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Seminar Paper, 2009
20 Pages, Grade: 1,0
2. What is development?
2.1 Areas of development
2.2 Goals of development
2.3 Measuring development
3. Development as freedom
3.1 Utilitarianism and libertarianism
3.2 Freedom as the principal means of development
3.3 Freedom as the primary end of development
3.4 Functionings and capabilities
3.5 Processes and opportunities
3.6 Freedom and responsibility
5. Summary and critical claim
About 2500 years ago the brilliant Greek philosopher Aristotle surveyed in his Nicomachean Ethics the ends to which our conduct should be directed. He concluded with deep insight that "wealth is obviously not the good we seek, for the sole purpose it serves is to provide the means of getting something eise [emphasis added]" (Aristotle, 1975, p. 31).
Until recent times, economists struggle for a commonly accepted primary "end' as an overall policy goal. The ideas range from income and wealth maximization (often expressed in the per capita GNP) over "the pursuit of happiness" as an "unalienable right" in the US Declara- tion of Independence of 1776 to well-known measures of "something eise" such as the Gross National Happiness in Bhutan (cf. DiTella and MacCulloch, 2008). Another, indeed very famous, proposal originates from the work of Amartya Sen. He suggests to define freedom as the primary goal for societies and to measure the achievements in the space of feasible func- tionings, the so-called capability set.
In this paper I seek to present Sen's theoretical conception of development as freedom and to provide both the background for tracing the process of origin as well as some exemplary applications to give an idea of the impact of his vision on economic problems. I will focus on the theoretical structure of his conception and will not go into details regarding empirical and historical data that can easily be found in standard literature on development economics. The theoretical background to Sen's approach, however, is not that intensively discussed and so my aim is to contribute to the understanding of the theoretical structure of his idea.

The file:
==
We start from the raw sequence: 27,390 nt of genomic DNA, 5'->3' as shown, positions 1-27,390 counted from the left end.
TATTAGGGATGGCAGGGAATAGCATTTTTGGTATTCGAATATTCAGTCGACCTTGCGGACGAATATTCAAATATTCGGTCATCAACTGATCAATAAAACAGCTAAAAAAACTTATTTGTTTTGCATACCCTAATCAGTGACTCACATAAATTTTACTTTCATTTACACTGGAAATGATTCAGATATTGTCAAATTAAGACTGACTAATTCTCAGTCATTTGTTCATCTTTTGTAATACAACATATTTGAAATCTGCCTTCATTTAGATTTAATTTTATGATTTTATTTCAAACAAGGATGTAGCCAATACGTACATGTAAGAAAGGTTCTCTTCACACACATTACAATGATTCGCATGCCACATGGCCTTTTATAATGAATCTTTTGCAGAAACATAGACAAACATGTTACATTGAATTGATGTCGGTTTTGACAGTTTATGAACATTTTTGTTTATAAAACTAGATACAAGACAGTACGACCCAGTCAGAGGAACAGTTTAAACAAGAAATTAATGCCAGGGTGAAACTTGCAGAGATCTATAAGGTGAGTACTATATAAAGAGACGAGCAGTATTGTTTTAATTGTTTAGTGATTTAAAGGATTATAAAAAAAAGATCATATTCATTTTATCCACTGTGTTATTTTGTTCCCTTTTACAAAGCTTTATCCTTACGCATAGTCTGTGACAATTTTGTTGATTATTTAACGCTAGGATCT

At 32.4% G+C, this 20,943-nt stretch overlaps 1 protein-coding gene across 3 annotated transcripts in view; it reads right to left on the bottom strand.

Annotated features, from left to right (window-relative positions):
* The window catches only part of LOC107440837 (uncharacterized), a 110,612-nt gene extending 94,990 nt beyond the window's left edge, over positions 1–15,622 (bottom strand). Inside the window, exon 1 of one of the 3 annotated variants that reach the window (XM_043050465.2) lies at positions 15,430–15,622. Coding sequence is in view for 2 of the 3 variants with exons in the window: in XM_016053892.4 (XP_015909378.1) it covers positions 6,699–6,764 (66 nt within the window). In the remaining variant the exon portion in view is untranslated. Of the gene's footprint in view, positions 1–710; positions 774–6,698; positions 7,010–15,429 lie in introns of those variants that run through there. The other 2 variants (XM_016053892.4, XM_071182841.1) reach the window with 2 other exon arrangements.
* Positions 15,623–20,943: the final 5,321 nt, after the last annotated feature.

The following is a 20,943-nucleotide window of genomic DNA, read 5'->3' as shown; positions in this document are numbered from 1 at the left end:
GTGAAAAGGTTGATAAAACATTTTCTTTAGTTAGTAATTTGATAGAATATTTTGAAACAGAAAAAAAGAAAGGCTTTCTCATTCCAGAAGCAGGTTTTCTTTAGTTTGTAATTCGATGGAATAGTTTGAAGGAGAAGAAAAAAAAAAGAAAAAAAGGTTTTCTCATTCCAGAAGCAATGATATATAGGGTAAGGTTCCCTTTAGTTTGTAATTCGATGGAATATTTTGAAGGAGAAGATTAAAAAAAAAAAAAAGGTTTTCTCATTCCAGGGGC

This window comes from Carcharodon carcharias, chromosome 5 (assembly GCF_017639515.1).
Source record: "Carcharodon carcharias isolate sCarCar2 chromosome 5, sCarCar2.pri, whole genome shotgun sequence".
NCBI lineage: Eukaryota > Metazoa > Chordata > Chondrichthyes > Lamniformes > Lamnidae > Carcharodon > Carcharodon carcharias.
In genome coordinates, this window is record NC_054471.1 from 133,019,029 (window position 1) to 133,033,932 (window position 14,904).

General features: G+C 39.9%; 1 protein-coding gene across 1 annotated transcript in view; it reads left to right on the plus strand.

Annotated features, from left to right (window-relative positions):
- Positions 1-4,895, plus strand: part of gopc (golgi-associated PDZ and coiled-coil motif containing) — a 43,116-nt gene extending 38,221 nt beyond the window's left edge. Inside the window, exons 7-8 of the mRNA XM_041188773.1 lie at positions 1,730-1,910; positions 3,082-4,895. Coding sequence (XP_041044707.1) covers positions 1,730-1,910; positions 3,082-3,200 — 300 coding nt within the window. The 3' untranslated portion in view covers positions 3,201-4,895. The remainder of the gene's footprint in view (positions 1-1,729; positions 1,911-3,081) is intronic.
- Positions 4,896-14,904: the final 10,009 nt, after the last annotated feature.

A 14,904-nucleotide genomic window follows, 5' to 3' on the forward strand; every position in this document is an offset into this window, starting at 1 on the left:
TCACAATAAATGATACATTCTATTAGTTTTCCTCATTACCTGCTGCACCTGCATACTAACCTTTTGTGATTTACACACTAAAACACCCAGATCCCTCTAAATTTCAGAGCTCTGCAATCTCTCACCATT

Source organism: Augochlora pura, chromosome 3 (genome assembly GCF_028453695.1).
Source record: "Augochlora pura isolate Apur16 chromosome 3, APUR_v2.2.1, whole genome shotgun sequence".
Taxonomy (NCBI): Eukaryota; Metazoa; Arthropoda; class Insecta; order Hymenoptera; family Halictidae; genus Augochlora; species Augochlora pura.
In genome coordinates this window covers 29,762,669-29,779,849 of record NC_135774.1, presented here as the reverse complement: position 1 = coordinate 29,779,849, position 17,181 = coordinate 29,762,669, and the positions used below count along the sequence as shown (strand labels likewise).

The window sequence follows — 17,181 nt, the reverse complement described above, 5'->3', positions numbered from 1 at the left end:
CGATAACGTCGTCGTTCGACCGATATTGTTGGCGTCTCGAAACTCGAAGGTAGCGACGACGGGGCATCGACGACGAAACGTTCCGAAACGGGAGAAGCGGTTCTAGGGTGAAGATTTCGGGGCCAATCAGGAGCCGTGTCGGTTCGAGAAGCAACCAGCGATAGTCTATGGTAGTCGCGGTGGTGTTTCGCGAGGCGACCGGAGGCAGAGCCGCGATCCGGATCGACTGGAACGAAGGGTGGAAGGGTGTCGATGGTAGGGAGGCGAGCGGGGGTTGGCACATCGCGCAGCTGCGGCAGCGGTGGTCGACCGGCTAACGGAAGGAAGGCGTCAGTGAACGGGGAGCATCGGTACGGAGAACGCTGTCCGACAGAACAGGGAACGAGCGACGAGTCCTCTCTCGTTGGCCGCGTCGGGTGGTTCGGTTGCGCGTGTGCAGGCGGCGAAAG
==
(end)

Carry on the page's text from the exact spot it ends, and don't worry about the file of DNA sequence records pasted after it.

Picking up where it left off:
In the beginning, I will give a brief overview of development as a general conception in eco- nomics. Therefore, I will go into areas, goals and a sample of measurements of development. In the second and central section of this paper I will analyze Sen's idea of development as freedom from a theoretical perspective. In doing so, I will picture the derivation of his idea from welfare economics and then scrutinize different aspects of freedoms in Sen's thinking that are crucial for a deep understanding of the deductions emanating from his approach. Fi- nally, I will point out three exemplary applications of the conception of development as freedom on important economic problems, namely markets, poverty and democracy. Clearly, this is meant to be a mere illustration of the properties of Sen's conception as many more effects on each of the examples as well as countless further problems could be explored. I conclude my analysis with a short summary and some critical comments on Sen's vision of development as freedom.
In starting the analysis of Sen's approach to development we have to examine what concep- tions of development exist and how they emerged. The term "development" instantaneously implies change or transformation. And it comprises change for the better. But what kind of "changes" does it describe? And what is defined to be "better"? In this section I will break down different conceptions of development to provide the context for the analysis of Sen's idea of development as freedom.